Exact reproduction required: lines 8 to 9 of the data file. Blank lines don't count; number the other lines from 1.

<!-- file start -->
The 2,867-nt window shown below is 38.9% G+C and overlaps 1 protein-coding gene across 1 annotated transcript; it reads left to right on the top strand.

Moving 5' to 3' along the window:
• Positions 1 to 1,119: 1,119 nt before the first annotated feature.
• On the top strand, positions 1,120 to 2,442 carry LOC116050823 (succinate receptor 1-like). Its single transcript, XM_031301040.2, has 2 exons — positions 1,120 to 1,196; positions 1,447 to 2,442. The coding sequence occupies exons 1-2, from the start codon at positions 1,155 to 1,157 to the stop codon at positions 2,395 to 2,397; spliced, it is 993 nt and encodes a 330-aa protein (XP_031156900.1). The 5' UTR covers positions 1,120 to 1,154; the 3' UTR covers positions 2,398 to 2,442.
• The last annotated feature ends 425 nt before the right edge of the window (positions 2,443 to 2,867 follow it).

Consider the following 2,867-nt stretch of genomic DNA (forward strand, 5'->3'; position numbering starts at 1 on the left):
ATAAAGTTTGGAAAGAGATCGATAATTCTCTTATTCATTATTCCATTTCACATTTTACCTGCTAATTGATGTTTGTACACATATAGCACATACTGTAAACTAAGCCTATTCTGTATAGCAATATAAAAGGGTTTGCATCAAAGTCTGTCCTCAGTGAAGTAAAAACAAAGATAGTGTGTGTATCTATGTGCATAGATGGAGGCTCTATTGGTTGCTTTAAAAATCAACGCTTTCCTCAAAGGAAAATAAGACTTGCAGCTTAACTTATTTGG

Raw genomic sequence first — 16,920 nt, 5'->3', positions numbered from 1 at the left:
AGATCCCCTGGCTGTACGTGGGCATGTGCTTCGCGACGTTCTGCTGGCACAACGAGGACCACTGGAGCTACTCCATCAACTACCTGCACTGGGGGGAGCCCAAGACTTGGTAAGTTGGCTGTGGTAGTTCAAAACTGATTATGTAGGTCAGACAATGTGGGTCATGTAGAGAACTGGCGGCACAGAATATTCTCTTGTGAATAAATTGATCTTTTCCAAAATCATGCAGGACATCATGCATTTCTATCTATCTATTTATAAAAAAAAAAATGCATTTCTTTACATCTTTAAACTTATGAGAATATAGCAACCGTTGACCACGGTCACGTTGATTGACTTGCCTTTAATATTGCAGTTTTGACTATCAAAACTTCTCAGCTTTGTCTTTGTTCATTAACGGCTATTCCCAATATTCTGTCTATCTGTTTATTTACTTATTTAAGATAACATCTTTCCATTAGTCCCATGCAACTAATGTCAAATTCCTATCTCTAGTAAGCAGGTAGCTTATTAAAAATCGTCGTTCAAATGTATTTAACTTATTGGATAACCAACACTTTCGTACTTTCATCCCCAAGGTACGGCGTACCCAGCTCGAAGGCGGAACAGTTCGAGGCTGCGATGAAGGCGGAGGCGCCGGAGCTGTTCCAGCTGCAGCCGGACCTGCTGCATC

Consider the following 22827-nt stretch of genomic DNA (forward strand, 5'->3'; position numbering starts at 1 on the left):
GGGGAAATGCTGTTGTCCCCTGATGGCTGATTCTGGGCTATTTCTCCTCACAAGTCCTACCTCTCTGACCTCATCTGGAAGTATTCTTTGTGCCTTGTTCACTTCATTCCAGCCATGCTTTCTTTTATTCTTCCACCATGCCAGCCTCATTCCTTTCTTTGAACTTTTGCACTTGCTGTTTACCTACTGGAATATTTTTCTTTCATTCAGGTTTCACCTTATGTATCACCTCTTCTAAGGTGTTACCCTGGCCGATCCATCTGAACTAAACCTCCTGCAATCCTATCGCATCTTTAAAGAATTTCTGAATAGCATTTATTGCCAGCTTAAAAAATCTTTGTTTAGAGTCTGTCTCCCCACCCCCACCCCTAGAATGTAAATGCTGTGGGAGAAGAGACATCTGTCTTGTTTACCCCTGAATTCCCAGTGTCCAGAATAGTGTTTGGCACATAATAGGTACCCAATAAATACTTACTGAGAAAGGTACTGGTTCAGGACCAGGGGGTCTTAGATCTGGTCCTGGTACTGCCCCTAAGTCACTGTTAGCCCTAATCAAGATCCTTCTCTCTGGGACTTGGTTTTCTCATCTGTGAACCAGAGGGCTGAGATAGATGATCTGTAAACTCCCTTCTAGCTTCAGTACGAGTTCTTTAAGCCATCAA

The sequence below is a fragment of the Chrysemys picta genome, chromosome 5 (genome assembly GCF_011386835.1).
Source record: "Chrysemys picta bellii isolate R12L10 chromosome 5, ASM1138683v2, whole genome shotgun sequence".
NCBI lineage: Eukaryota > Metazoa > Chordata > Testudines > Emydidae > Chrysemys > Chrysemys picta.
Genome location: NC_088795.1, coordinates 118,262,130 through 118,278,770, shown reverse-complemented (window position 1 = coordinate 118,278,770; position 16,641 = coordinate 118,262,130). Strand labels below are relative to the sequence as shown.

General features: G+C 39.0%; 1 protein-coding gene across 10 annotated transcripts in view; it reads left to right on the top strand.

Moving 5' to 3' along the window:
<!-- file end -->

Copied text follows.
Raw genomic sequence first — 16,920 nt, 5'->3', positions numbered from 1 at the left:
AGATCCCCTGGCTGTACGTGGGCATGTGCTTCGCGACGTTCTGCTGGCACAACGAGGACCACTGGAGCTACTCCATCAACTACCTGCACTGGGGGGAGCCCAAGACTTGGTAAGTTGGCTGTGGTAGTTCAAAACTGATTATGTAGGTCAGACAATGTGGGTCATGTAGAGAACTGGCGGCACAGAATATTCTCTTGTGAATAAATTGATCTTTTCCAAAATCATGCAGGACATCATGCATTTCTATCTATCTATTTATAAAAAAAAAAATGCATTTCTTTACATCTTTAAACTTATGAGAATATAGCAACCGTTGACCACGGTCACGTTGATTGACTTGCCTTTAATATTGCAGTTTTGACTATCAAAACTTCTCAGCTTTGTCTTTGTTCATTAACGGCTATTCCCAATATTCTGTCTATCTGTTTATTTACTTATTTAAGATAACATCTTTCCATTAGTCCCATGCAACTAATGTCAAATTCCTATCTCTAGTAAGCAGGTAGCTTATTAAAAATCGTCGTTCAAATGTATTTAACTTATTGGATAACCAACACTTTCGTACTTTCATCCCCAAGGTACGGCGTACCCAGCTCGAAGGCGGAACAGTTCGAGGCTGCGATGAAGGCGGAGGCGCCGGAGCTGTTCCAGCTGCAGCCGGACCTGCTGCATC